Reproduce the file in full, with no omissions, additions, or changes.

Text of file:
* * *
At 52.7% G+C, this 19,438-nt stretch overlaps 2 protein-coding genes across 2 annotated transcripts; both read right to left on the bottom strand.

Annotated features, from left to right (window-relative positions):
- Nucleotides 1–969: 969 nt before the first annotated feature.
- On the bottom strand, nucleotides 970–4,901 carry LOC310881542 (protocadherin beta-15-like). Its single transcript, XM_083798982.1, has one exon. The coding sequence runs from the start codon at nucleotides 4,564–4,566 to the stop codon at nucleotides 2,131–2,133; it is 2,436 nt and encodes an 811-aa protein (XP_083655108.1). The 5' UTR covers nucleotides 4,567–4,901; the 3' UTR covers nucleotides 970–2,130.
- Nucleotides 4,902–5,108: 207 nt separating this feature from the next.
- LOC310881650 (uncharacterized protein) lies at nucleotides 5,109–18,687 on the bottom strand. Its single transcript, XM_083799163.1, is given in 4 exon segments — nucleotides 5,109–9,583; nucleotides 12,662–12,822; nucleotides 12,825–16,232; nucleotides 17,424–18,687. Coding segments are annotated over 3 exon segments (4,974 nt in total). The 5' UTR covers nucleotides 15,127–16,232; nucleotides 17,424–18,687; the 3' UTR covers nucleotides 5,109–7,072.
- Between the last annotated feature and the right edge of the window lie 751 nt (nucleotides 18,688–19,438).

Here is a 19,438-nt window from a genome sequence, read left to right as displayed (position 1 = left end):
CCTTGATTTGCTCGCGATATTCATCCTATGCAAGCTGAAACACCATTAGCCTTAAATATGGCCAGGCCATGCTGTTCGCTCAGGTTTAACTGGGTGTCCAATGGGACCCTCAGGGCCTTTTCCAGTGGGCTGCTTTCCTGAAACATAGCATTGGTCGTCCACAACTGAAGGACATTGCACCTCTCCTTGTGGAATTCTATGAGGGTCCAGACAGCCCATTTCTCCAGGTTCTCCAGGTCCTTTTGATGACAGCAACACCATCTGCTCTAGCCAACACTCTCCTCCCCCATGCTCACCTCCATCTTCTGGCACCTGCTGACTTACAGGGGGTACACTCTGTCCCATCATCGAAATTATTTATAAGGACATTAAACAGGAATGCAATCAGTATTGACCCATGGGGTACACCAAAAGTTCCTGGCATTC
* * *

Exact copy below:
At 52.7% G+C, this 19,438-nt stretch overlaps 2 protein-coding genes across 2 annotated transcripts; both read right to left on the bottom strand.

Annotated features, from left to right (window-relative positions):
- Nucleotides 1–969: 969 nt before the first annotated feature.
- On the bottom strand, nucleotides 970–4,901 carry LOC310881542 (protocadherin beta-15-like). Its single transcript, XM_083798982.1, has one exon. The coding sequence runs from the start codon at nucleotides 4,564–4,566 to the stop codon at nucleotides 2,131–2,133; it is 2,436 nt and encodes an 811-aa protein (XP_083655108.1). The 5' UTR covers nucleotides 4,567–4,901; the 3' UTR covers nucleotides 970–2,130.
- Nucleotides 4,902–5,108: 207 nt separating this feature from the next.
- LOC310881650 (uncharacterized protein) lies at nucleotides 5,109–18,687 on the bottom strand. Its single transcript, XM_083799163.1, is given in 4 exon segments — nucleotides 5,109–9,583; nucleotides 12,662–12,822; nucleotides 12,825–16,232; nucleotides 17,424–18,687. Coding segments are annotated over 3 exon segments (4,974 nt in total). The 5' UTR covers nucleotides 15,127–16,232; nucleotides 17,424–18,687; the 3' UTR covers nucleotides 5,109–7,072.
- Between the last annotated feature and the right edge of the window lie 751 nt (nucleotides 18,688–19,438).

Here is a 19,438-nt window from a genome sequence, read left to right as displayed (position 1 = left end):
CCTTGATTTGCTCGCGATATTCATCCTATGCAAGCTGAAACACCATTAGCCTTAAATATGGCCAGGCCATGCTGTTCGCTCAGGTTTAACTGGGTGTCCAATGGGACCCTCAGGGCCTTTTCCAGTGGGCTGCTTTCCTGAAACATAGCATTGGTCGTCCACAACTGAAGGACATTGCACCTCTCCTTGTGGAATTCTATGAGGGTCCAGACAGCCCATTTCTCCAGGTTCTCCAGGTCCTTTTGATGACAGCAACACCATCTGCTCTAGCCAACACTCTCCTCCCCCATGCTCACCTCCATCTTCTGGCACCTGCTGACTTACAGGGGGTACACTCTGTCCCATCATCGAAATTATTTATAAGGACATTAAACAGGAATGCAATCAGTATTGACCCATGGGGTACACCAAAAGTTCCTGGCATTC